While traveling with Isaias, Roberto passes through a forested area: “The greenery also helps the gangs hide the training camps where their child and adult soldiers perfect their killing techniques” (Lovato 2020, 132). There was an important truce struck between the two gangs in order to limit the violence in El Salvador perpetrated by the gangs: “Using his connection to El Salvador’s security minister, David Munguia Payes, Mijango brokered the deal between MS-13 and 18th Street from within the walls of the high-security prison in Zacatecoluca, better known as Zacatraz” (Lovato 2020, 83). The U.S. government as well as the Catholic Church disputed the truce because they didn’t trust the gangs. Sanchez Green militarized the police and then the two gangs waged war against the government: “The country’s vice president announced that police were free to use lethal force without fear of suffering any consequences. Things got exceedingly ugly. ‘The police live in the same communities that the gang members live in, and the gangs responded savagely, he said. They killed children in front of their parents. They decapitated police in front of their children. They killed mothers and they raped wives. And the police responded with the same’” (Wheeler 2020, 90). The police were responsible for similar criminal acts to the ones committed by the gangs.

There have been attempts to shut down gang violence in El Salvador since then using different methods for different types of territories: “The changing dynamics of criminal violence in El Salvador also suggest the need for a differentiated security strategy for areas with high and low gang presence. The “Safe El Salvador” plan could be continued for the most affected municipalities, while areas with lower levels of violence could experiment with an alternative approach based on community policing, support for civil society and primary prevention aimed at limiting the appeal and power of gangs” (International Crisis Group 2017, 27).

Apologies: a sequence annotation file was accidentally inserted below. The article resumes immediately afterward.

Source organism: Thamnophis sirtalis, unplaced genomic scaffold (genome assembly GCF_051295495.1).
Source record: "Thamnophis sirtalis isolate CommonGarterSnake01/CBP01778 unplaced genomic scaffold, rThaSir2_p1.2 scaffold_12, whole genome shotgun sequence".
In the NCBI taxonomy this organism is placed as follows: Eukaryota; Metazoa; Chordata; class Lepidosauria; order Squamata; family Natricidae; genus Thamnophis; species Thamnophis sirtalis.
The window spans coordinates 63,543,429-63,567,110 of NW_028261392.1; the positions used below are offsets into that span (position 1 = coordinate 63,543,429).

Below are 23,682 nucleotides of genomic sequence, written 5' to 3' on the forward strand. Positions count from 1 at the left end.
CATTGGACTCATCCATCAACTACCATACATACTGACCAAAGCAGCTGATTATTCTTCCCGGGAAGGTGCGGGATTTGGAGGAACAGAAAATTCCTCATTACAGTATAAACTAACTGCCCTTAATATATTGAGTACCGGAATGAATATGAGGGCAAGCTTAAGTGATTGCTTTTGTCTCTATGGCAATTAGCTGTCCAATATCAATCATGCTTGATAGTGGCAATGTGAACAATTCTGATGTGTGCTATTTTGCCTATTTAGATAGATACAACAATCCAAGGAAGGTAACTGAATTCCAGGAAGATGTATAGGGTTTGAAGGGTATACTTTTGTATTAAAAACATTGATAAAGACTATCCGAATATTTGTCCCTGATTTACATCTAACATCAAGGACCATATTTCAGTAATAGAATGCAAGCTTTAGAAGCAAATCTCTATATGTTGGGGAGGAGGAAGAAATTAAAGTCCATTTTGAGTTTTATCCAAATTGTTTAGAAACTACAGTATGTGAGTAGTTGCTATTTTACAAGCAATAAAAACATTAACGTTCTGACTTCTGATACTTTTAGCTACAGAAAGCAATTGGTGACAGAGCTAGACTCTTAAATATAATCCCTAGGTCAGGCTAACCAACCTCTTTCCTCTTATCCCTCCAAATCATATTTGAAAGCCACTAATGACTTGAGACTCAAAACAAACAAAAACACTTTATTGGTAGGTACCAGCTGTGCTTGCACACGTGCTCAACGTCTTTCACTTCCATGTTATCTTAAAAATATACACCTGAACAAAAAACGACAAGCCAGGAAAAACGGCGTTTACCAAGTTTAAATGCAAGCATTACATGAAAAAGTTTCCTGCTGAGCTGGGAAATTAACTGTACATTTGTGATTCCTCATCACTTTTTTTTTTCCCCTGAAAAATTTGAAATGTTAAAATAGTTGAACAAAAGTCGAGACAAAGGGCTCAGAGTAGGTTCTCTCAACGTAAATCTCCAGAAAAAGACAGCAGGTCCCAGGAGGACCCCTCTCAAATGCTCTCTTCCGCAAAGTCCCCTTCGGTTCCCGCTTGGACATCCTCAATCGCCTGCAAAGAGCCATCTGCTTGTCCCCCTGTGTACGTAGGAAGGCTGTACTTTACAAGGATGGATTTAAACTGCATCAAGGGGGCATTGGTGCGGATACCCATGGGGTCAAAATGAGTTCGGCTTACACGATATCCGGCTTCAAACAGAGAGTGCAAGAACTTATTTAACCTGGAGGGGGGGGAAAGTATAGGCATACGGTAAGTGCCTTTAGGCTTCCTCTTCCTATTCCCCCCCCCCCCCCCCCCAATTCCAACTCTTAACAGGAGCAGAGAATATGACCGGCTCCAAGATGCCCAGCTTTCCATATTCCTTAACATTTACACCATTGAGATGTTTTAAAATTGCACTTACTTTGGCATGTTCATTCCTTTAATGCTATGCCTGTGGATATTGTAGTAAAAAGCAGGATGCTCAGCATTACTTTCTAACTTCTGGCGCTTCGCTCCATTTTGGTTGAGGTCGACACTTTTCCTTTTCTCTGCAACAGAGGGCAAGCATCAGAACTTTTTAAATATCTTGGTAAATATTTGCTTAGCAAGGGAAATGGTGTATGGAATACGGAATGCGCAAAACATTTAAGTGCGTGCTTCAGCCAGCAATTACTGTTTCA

Some laws have prevented help to organizations which helped people who were connected to gangs: “American policies in the region have long restricted funding from going to any program where participants had criminal ties-codified into policy in 2012 when the Treasury Department designated MS-13 transnational criminal organization, alongside Al Queda and the Japanese Yakuza. This made it illegal for U.S. funding to go to any organizations engaged with the gangs, even jobs programs to help leave the gang life” (Wheeler 2020, 87). These rules in the U.S. prevented aid to help the end of the gang violence. The El Salvadoran military death squads often killed people and then blamed the gangs for the atrocities they committed. Lovato speaks with a gang member: “‘They just did a massacre in Usulutan this past weekend. Paid killers, people with a salary to kill. I can tell you about the killings of both MS and 18th Street members by extermination squads because we [the gang leaders] constantly share information about violations of human rights, like the massacres they blame us for when it’s actually the authorities. We know of many cases in which the ‘shootouts’ that the police report are actually extrajudicial killings’” (Lovato 2020, 206). Unfortunately, the El Salvadoran government trying to shut down gang violence often led to more killings: “[T]he current government strategy aims at using all resources available to asphyxiate the gangs, including the militarization of public spaces, to which the gangs have responded with greater violence” (International Crisis Group 2017, 27). As mentioned earlier, the gangs reacted more with violence after police crackdowns.


1.International Crisis Group. “Opportunities Ahead.” El Salvador’s Politics of Perpetual Violence. International Crisis Group, 2017.

2. LaPlante, Mathew D. “On El Salvador's near-Bloodiest Day, Medical Examiners Fight Exhaustion, Fear.” Daily News. Daily News, September 12, 2015.

3. Lovato, Roberto. Unforgetting: A Memoir of Family, Migration, Gangs, and Revolution in the Americas. Harper Perennial, 2021.

4. Sumpul Association. “Historical Background.” Asociación Sumpul / Sumpul Association. Accessed April 17, 2023.

5. Wheeler, William. State of War: MS-13 and El Salvador’s World of Violence. Columbia Global Reports, 2020.

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About the Creator

Sabine Lucile Scott

Hi! I am a twenty-nine year old college student at San Francisco State University majoring in Mathematics for Advanced Studies. I plan to continue onto graduate school in Mathematics once I am finished the plethora of courses which remain.